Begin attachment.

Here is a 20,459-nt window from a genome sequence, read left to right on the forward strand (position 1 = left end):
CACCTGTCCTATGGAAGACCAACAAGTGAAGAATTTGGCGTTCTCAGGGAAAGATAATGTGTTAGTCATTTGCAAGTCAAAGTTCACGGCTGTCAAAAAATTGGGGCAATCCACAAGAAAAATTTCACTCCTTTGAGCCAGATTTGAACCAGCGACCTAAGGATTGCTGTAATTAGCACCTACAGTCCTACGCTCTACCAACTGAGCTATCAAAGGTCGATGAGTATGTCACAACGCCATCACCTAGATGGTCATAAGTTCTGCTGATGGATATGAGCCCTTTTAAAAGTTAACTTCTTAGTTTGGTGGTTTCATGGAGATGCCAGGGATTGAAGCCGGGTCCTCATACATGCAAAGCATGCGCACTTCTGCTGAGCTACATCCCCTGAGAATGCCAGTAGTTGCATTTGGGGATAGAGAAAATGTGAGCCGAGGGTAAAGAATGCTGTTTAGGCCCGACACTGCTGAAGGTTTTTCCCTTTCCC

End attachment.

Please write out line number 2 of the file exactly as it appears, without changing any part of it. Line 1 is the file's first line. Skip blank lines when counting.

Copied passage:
CACCTGTCCTATGGAAGACCAACAAGTGAAGAATTTGGCGTTCTCAGGGAAAGATAATGTGTTAGTCATTTGCAAGTCAAAGTTCACGGCTGTCAAAAAATTGGGGCAATCCACAAGAAAAATTTCACTCCTTTGAGCCAGATTTGAACCAGCGACCTAAGGATTGCTGTAATTAGCACCTACAGTCCTACGCTCTACCAACTGAGCTATCAAAGGTCGATGAGTATGTCACAACGCCATCACCTAGATGGTCATAAGTTCTGCTGATGGATATGAGCCCTTTTAAAAGTTAACTTCTTAGTTTGGTGGTTTCATGGAGATGCCAGGGATTGAAGCCGGGTCCTCATACATGCAAAGCATGCGCACTTCTGCTGAGCTACATCCCCTGAGAATGCCAGTAGTTGCATTTGGGGATAGAGAAAATGTGAGCCGAGGGTAAAGAATGCTGTTTAGGCCCGACACTGCTGAAGGTTTTTCCCTTTCCC